Sunday, April 20, 2014

Signs of Resurrection in the Episcopal Church

"I admire your enthusiasm, young man," a former senior warden at a church in Southern Indiana said to me as I spoke at coffee hour. "But I'm a realist. We simply have to accept that we're going to get smaller."

I appreciated being called young - the Episcopal Church is one of the very few contexts where that adjective still applies to me. But the reason he was saying this to me was that I was explaining that the perspective of a diocesan task force on which I serve is that the Episcopal Church is not in fact doomed to shrink - a conviction born from the fact that not a single member of the task force is a cradle Episcopalian (and also that Great Commission thing). Several, including me, would not have identified as Christian before coming to the Episcopal Church.

Caught off guard, sheepishly disabused of my naiveté, I proceeded with my presentation and discussion with the church, with perhaps a little less of my admirable enthusiasm than before.

The Acts 8 Moment has challenged the blogosphere to list the top 10 signs of resurrection in the Episcopal Church. To be sure, some things look grim, but remember, the resurrection happened not in triumph but in the darkness of the tomb. Some of my listings may look small-bore, but the bodily resurrection of Jesus means restoring not just a mighty heartbeat but severed nerves and withered capillaries, blind eyes and parched tongue.

Also, for reasons that will become obvious below, I only have energy for a top five list.

  1. Reconciliation of a Penitent: This sacrament, better known as private confession, much more strongly associated with our Roman Catholic brothers and sisters, and commonly associated with guilt (wrong), is nothing new. But at my church this year, instead of only offering it by appointment, our rector sat in a side chapel every Monday during Lent, offering it on a walk-up  basis. Some days she had no takers, some days she did. But for my own part, I participated for the first time in my life and found unexpected release and freedom.
  2. The Easter People podcast: This is my new favorite podcast because it's a group of Episcopalians talking in a lighthearted way about faith and pretty much ignoring the big church fights that have consumed so much energy in recent years (decades). We should have been doing this all along.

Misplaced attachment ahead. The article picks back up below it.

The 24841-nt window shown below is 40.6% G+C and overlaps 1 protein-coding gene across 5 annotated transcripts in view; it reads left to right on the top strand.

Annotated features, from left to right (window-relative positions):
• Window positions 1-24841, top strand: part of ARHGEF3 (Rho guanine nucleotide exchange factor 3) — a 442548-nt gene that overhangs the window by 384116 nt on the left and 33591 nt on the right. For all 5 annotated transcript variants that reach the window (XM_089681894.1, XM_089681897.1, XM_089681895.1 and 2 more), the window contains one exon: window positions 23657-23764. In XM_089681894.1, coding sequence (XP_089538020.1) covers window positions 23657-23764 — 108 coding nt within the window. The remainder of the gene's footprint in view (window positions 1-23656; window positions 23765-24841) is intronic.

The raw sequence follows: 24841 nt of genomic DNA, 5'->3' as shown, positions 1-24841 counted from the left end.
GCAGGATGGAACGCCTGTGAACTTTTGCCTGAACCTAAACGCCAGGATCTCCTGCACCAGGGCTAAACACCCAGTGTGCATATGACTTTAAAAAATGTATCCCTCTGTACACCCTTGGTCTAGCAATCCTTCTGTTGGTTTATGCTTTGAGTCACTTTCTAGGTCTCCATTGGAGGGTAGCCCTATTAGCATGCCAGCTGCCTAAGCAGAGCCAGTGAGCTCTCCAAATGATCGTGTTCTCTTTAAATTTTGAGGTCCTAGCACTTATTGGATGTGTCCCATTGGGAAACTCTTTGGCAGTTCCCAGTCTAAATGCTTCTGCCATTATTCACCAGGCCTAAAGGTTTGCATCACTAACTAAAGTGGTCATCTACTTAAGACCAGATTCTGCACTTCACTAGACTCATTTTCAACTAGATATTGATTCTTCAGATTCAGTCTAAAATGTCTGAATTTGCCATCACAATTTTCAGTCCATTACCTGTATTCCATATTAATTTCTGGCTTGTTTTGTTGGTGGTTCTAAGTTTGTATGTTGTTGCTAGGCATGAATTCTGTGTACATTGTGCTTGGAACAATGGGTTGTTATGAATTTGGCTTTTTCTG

3. The Restoration Project: A program of discipleship based on small groups and Benedictine spirituality. The concept of discipleship - as in a disciplined rhythm of life focused on prayer, worship, and service - is having a comeback in the Episcopal Church. At my church, our Lent program on Basic Discipleship had 17 participants - this in a church with average Sunday attendance of 80-90. The hunger for a deeper experience of faith is exciting.
  4. Media coverage for things that aren't about sex: whether it's Lent Madness on Fox News or Homeless Jesus on NPR, it's great to see the Episcopal Church getting noticed for creative approaches to deeper spirituality and witnessing to the need for economic justice.
  5. The Liturgy. No really, the liturgy. My mother died suddenly on Wednesday, halfway around the world from me. So instead of spending Holy Week at my church, I spent Maundy Thursday and Good Friday traveling to Kuala Lumpur; and Holy Saturday sitting with my father and brother and friends in a Chinese funeral parlor keeping her body company. My rector coached me from afar in constructing a lay-led funeral liturgy based on the Book of Common prayer that would also accommodate my mother's simple Quaker sensibilities, which I officiated this afternoon - Easter Sunday - with as much dignity as I could muster. I cannot assign any meaning to all of this yet: this is still a raw, bleeding wound and I will not rush toward healing or that awful word "closure". But what strength I have comes from a faith steeped in scripture and worship, and the peculiar synchrony of Jesus's walk to the grave and new life, and the hope I have for one I love and will see no longer.

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